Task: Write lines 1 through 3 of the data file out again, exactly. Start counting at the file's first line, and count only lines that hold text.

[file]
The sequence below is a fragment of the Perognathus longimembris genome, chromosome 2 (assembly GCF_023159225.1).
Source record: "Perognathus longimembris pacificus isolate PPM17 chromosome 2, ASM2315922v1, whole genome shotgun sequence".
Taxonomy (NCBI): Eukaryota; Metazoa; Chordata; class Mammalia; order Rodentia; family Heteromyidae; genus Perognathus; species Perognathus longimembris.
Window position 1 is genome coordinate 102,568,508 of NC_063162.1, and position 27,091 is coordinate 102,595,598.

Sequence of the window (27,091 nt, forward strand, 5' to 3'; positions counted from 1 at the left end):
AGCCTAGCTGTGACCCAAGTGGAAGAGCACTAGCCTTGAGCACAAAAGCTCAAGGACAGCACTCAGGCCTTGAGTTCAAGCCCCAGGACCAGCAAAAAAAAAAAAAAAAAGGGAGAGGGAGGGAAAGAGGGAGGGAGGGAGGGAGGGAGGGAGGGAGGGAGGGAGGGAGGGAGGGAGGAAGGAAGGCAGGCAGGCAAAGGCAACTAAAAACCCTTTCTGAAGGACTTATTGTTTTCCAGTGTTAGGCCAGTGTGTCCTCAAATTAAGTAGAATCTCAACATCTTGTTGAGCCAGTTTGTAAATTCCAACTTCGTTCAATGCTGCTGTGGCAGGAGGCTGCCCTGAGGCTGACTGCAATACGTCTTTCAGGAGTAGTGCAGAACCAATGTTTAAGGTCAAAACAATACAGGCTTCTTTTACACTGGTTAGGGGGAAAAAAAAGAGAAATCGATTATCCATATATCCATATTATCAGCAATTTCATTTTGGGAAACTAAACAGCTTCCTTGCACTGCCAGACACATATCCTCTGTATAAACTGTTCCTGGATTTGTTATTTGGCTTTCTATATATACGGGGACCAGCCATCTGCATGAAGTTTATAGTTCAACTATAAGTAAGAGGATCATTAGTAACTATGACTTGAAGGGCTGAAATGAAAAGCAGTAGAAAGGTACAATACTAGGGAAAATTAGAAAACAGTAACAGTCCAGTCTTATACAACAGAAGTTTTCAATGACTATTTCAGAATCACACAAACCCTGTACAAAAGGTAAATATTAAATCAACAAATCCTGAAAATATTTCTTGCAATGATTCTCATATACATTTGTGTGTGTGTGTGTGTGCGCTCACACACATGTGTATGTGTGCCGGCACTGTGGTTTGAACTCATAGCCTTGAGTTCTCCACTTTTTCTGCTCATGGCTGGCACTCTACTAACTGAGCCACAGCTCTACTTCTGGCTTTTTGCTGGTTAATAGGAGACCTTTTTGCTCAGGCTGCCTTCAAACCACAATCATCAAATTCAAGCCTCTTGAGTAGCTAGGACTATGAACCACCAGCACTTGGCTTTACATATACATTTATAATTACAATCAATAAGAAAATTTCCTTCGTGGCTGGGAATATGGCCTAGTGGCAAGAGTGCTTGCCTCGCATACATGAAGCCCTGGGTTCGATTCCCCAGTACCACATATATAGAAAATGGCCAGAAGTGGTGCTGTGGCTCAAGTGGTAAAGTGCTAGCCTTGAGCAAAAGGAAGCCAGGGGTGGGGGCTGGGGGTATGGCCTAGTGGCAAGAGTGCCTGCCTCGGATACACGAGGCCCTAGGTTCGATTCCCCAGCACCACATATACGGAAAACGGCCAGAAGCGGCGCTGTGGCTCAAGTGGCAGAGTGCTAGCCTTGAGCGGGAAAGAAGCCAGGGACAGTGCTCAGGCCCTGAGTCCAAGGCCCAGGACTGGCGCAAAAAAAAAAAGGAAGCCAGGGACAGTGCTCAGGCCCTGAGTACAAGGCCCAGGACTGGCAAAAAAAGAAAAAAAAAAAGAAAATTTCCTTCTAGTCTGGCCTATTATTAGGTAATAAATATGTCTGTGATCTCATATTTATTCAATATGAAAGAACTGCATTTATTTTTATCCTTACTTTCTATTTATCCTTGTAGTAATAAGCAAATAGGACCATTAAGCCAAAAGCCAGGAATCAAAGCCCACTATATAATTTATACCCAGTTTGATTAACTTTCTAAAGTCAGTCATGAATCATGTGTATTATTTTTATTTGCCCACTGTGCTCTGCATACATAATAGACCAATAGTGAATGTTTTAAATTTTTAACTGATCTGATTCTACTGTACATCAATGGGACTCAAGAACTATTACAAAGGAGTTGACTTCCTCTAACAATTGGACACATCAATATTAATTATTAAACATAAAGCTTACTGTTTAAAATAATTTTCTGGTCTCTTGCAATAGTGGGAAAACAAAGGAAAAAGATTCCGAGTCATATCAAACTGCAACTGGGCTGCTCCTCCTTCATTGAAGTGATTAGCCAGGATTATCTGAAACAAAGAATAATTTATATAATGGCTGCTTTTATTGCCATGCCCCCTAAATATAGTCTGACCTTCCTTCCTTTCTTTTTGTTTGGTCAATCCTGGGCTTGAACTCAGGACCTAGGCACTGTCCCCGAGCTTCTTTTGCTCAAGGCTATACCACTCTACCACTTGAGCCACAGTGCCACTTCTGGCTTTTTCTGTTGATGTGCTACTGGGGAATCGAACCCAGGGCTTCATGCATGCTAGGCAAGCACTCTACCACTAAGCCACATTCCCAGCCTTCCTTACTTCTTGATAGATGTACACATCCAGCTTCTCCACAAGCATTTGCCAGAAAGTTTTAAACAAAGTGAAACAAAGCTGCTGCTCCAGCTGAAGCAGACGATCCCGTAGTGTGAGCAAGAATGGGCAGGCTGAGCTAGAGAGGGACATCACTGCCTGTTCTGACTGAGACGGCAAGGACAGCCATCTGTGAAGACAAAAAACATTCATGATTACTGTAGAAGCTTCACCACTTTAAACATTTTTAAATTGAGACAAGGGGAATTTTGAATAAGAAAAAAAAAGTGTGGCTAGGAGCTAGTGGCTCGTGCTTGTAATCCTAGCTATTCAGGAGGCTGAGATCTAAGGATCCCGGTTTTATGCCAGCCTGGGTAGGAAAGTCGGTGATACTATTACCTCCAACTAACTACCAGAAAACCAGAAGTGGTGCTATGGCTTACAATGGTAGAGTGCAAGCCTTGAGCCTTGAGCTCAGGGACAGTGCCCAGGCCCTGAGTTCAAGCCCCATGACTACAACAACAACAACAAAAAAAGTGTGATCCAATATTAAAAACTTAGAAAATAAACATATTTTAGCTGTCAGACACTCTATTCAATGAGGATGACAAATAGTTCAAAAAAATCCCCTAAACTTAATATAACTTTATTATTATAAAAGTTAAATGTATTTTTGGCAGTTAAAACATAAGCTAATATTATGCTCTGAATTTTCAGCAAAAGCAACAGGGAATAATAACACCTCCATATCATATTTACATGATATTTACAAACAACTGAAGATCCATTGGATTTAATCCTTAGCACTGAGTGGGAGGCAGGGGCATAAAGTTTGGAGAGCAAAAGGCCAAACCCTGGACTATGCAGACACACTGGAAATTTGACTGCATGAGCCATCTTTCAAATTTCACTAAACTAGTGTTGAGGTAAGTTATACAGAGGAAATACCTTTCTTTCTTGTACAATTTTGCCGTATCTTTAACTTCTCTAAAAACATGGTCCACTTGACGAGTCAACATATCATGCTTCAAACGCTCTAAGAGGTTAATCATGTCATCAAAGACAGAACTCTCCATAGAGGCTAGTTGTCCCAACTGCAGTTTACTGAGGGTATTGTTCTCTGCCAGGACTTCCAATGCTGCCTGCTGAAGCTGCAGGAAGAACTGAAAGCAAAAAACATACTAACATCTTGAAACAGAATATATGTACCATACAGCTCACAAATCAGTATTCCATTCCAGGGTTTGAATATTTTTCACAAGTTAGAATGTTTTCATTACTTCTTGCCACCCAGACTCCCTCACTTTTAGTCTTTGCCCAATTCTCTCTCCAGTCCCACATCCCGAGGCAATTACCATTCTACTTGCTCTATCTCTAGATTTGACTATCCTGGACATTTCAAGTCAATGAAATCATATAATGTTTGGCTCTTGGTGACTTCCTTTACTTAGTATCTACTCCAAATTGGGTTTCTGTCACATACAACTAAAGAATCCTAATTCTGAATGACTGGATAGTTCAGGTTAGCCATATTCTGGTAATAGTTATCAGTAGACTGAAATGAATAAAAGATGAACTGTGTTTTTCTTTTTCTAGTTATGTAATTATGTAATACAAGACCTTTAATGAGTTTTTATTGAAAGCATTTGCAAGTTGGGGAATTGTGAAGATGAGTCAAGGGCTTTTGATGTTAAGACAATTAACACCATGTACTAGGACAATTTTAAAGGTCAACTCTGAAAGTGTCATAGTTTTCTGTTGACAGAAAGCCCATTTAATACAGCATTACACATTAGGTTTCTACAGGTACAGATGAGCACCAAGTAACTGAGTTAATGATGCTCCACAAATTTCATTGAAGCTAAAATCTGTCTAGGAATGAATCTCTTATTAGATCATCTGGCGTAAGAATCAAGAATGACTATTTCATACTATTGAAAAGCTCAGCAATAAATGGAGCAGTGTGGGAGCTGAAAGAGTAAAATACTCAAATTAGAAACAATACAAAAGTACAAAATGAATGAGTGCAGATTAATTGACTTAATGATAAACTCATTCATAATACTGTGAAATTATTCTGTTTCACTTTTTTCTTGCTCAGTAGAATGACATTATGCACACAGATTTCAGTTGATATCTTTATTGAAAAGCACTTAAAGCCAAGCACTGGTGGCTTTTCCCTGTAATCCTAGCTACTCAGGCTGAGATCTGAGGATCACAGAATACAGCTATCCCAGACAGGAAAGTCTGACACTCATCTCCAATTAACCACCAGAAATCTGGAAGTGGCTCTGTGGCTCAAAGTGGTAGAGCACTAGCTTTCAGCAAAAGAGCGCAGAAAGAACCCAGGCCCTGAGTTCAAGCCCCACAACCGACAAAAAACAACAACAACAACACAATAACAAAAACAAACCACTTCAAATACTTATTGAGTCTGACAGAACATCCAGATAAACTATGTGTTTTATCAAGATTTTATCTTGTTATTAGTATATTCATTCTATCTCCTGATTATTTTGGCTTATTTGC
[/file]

The sequence below is a fragment of the Perognathus longimembris genome, chromosome 2 (assembly GCF_023159225.1).
Source record: "Perognathus longimembris pacificus isolate PPM17 chromosome 2, ASM2315922v1, whole genome shotgun sequence".
Taxonomy (NCBI): Eukaryota; Metazoa; Chordata; class Mammalia; order Rodentia; family Heteromyidae; genus Perognathus; species Perognathus longimembris.